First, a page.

Sports gambling has now become legal in states outside of Nevada, thanks to a Supreme Court ruling earlier this year.
That’s great if you like to bet on sports. But if you’re a baseball fan, you can’t be faulted for having a moment of concern. Or two. After all, gambling has had a tough impact on the game in the past.
Legal Sports Gambling
New Jersey recently joined Delaware in providing a place for gamblers to bet on single games.
At this point, the only way to place a sports bet is in person in Delaware and New Jersey. Online gambling is expected to start, maybe sooner than later. Other states are also expected to follow in the footsteps of Delaware and New Jersey.
All this springs from a lawsuit from the state of New Jersey that challenged the former law that restricted sports betting to just four states: Nevada, Delaware, Montana and Oregon. Nevada was the only place you could place a bet on a single game.
Betting on college sports events held in New Jersey is not allowed. Each bet is taxed 8.5 percent.
Reaction From Baseball Fans
Older baseball fans can be excused for feeling a bit wary of this new situation. After all, gambling has had a terrible impact on the sport.
On the other hand, it also could possibly change people’s minds about past behavior. Although, when you look closely at past baseball scandals, betting on games merely opened the door to something much worse: fixing games.
Here are some of the scandals from baseball’s past.
The only umpire ever banned for baseball, Higham was caught taking payments in 1882 from gamblers to tip games either in favor of or against the Detroit Wolverines of the National League. The scandal was uncovered when Wolverines owner William Thompson became suspicious and hired a detective to have Higham followed. Among other damning evidence, the detective found that if Higham planned to help the Wolverines with his calls, he would send a telegram saying, “Buy all the lumber you can.” If no telegram arrived, it meant to bet on the opponent.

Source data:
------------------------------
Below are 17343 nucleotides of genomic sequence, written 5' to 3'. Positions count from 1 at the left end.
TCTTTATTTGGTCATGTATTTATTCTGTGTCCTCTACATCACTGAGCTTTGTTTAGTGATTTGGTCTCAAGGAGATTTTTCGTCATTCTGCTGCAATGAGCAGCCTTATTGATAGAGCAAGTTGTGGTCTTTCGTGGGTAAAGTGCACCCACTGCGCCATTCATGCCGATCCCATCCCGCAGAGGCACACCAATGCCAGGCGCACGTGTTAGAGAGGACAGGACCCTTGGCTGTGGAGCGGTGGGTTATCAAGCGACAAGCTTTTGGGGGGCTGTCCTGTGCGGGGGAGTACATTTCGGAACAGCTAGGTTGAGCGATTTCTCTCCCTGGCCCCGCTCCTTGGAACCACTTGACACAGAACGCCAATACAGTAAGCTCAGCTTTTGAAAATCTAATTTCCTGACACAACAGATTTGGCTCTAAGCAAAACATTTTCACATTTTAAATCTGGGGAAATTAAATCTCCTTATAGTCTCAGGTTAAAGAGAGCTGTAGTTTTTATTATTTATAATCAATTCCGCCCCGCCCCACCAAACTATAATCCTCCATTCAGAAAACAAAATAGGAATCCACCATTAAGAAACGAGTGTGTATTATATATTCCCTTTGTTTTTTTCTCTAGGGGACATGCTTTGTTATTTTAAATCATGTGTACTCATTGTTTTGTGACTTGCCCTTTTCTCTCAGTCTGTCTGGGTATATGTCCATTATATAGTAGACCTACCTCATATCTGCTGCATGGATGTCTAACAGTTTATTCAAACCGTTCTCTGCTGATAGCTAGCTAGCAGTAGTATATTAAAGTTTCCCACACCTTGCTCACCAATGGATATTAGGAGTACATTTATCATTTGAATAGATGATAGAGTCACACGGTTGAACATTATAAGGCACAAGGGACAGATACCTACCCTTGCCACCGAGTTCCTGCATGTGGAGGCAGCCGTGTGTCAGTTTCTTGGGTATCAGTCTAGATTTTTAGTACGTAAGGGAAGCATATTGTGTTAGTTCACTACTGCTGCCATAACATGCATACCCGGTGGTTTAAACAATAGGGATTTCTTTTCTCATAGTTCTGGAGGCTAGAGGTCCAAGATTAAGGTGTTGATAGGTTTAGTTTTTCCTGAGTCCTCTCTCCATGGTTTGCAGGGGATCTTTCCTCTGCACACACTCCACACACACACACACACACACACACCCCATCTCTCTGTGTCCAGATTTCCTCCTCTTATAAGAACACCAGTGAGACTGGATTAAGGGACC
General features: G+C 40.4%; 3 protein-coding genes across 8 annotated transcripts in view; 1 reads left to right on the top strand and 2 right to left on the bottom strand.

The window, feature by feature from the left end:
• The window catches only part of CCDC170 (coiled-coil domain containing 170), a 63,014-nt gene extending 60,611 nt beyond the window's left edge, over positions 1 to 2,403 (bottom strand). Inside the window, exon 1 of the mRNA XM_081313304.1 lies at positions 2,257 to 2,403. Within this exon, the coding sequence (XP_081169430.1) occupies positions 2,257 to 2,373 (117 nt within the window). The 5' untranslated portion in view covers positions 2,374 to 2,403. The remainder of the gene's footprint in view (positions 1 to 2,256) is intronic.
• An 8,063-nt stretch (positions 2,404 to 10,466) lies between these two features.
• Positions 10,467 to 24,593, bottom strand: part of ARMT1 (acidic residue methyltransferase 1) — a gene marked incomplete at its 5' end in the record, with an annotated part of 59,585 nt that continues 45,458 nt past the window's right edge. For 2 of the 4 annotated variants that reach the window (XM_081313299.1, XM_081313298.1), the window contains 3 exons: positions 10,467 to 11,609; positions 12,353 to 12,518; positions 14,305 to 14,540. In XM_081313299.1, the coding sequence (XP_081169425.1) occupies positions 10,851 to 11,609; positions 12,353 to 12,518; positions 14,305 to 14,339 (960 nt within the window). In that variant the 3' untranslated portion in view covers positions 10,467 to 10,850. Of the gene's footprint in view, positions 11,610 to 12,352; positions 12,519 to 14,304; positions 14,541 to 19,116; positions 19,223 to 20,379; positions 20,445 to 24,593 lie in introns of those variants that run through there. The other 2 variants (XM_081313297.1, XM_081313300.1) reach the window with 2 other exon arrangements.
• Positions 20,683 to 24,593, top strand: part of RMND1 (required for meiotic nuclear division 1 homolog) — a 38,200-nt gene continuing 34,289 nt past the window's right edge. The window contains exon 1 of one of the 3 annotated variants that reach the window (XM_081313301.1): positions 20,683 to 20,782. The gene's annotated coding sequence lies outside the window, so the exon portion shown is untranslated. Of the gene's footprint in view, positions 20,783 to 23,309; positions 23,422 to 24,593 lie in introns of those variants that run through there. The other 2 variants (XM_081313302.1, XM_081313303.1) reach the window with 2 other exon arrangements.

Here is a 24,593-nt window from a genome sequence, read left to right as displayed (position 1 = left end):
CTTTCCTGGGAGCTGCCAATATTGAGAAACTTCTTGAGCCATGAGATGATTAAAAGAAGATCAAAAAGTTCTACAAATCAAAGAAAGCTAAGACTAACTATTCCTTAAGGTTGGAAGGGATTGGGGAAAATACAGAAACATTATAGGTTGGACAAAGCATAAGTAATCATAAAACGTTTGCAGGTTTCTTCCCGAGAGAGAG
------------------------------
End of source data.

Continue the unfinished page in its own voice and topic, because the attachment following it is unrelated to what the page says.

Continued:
In 1877, the first-place Louisville Grays mysteriously collapsed, allowing the Boston Red Caps to win the National League title. The losing streak was marked by bad pitching and fielding. In a foreshadowing of the Black Sox scandal, players Bill Craver, Jimmy Devlin, George Hall and Al Nichols were found to have accepted money from gamblers to lose games. All four were banned from baseball. Poor and desperate, Devlin later begged to get back into the game, but was never allowed – showing another, human consequence gambling had on baseball. Devlin eventually found work as a police officer in Philadelphia but died of tuberculosis in 1883.
Black Sox Scandal
The most notorious of all baseball sports gambling scandals. Eight players on the Chicago White Sox joined together to throw the 1919 World Series for payments from gamblers. The scandal resulted in the creation of the Commissioner of Baseball position, first held by Kenesaw Mountain Landis. Landis banned all eight players for life. Each player reportedly was offered $5,000 from sports bookie Joseph Sullivan.
The banned players included Shoeless Joe Jackson – even though he committed no errors and hit .375 in the series. Jackson proclaimed his innocence until his death in 1951. At the time of his death, he ran a liquor store.
If fierce debate still surrounds Jackson not being in the Hall of Fame, it’s volcanic with Rose, baseball’s all-time hits leader. A 1989 investigation found Rose had gambled on baseball while a player-manager for the Reds. In 2004, Rose admitted he bet on baseball games and the Reds, although he said he never bet against the Reds. He’s been banned from inclusion in the Hall of Fame.
It’s been a rough history with gambling for baseball. So, while sports fans might rejoice, don’t blame baseball fans for looking at the new law with a wary eye.